Malta has a greater density of historic sights and UNESCO World Heritage sites than any other country in the world.
Malta is in the middle of the Mediterranean.
An historical island, Malta. Everywhere you go, a unique historic sight awaits. Favorable climate, magnificent beaches, majestic churches and century-old culture – Malta offers plenty of ways to enjoy yourself. Its three islands are so different that you could easily find entertainment.
Valletta; Malta’s charming capital was built by the Knights of Malta in the 16th century. Its narrow streets are overhung with painted wooden balconies and it has one of the most beautiful harbours on the Med.
Gozo; A half-hour ferry ride from the main island, Gozo is rural, unspoilt, and has great swimming and diving. You can visit as a day trip but two days will allow you to fully embrace its rejuvenating powers.
Mdina; Malta’s ancient capital sits atop a fortified plateau in the middle of the island. It’s a maze of medieval alleys dotted with some intriguing museums, a venerable cathedral, and some fine restaurants and cafes.
Mellieha; The longest beach in Malta arcs around a large bay in the north of the island. Bright yellow sands slope gently into sparkling blue seas. Come for sun, beach bars, water sports and boat trips.
Mnajdra & Hagar Qim; Malta is home to some of the world’s oldest stone buildings, notably these two, which were built around 5,000 years ago, or about 500 years before Egypt’s pyramids.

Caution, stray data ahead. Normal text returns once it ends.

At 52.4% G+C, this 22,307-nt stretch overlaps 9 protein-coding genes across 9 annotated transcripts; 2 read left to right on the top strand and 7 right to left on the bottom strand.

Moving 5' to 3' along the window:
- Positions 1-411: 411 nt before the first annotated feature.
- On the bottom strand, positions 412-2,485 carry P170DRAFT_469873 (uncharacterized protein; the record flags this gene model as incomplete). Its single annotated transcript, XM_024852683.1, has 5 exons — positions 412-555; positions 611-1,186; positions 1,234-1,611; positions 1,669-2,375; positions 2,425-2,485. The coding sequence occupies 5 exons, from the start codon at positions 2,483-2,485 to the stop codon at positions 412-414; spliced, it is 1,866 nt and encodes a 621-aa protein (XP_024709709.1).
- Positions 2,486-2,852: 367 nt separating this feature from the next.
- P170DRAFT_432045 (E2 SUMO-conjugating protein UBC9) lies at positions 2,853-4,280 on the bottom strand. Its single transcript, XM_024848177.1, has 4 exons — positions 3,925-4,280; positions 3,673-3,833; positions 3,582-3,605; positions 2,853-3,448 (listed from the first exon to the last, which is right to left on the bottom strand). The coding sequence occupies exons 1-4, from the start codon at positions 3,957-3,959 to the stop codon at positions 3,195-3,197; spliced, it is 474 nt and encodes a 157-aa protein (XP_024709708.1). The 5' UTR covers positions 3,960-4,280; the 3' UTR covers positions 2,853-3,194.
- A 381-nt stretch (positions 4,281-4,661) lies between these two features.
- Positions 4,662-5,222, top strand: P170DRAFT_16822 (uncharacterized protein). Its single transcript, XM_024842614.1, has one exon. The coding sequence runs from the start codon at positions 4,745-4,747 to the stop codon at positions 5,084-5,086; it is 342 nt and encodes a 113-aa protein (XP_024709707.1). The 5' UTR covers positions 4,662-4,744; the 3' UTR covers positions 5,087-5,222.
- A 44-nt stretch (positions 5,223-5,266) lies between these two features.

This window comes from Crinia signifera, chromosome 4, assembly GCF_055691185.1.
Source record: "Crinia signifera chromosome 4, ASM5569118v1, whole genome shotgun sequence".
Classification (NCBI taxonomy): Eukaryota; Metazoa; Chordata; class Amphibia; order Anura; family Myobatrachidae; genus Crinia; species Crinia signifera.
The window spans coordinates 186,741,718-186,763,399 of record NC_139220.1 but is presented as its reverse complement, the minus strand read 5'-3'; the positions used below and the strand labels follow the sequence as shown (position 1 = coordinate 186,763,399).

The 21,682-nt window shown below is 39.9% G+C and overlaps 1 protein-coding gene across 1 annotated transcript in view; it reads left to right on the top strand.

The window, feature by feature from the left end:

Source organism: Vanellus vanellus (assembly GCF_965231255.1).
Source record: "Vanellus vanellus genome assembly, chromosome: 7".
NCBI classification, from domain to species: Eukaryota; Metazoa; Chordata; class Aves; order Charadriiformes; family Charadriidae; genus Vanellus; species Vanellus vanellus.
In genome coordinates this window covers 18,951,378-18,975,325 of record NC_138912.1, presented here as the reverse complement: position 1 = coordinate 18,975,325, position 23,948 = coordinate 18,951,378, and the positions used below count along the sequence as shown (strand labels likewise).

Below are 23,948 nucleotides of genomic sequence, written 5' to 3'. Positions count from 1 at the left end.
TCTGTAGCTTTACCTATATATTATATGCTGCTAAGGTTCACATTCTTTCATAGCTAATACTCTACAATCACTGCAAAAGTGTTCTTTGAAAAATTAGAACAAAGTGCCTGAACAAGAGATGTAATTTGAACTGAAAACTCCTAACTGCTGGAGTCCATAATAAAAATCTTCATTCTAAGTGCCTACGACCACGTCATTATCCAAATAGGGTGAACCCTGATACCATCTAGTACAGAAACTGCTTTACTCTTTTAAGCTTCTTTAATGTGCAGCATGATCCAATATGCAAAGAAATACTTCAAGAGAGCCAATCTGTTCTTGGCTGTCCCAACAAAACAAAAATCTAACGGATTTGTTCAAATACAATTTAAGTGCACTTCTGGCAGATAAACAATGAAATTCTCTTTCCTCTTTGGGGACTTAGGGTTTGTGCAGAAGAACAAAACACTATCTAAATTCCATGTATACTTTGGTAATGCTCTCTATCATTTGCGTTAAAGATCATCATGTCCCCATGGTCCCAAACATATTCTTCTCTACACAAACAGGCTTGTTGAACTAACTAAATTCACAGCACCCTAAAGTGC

St Julian’s & Paceville; These nearby villages have little in common. St Julian’s has upmarket eateries overlooking the pretty bay of a fishing village; Paceville is all fast food, busy bars and booming basslines.
With 7,000 years of history, the Maltese Islands are steeped in culture and heritage. The arts have always played a large role in Maltese culture and continue to do so with cultural events occurring frequently. Maltese cuisine is the result of a long relationship between the Islanders and the many civilisations who occupied the Maltese Islands over the centuries. This marriage of tastes has given Malta an eclectic mix of Mediterranean cooking.
Although the local language is Maltese, Malta was a British colony for over 160 years, This historical legacy explains why English is one of the two official languages spoken in Malta. Some Maltese regard it as their mother tongue.
The water around Malta is said to be some of the clearest in the Mediterranean – hence it’s also one of the Med’s most popular diving destinations. One of the best places to be based for a dive trip is Paradise Bay – and its accompanying hotel – which lies beside Cirkewwa harbour on Malta’s northern tip. In 1992 the tugboat Rozi was sunk off shore to provide an attraction for tourists, and now lies at 35m.
The Paradise Bay Diving Centre runs trips to dive sites just 10 minutes from the hotel’s private beach by speedboat three times a day from May to October, and you can go shore diving in the winter. The centre off ers courses aimed at all levels – underwater destinations nearby include the area’s caves and tunnels, a spectacular arch that reaches down to the seabed at 27m, and a P29 patrol boat that was deliberately scuttled.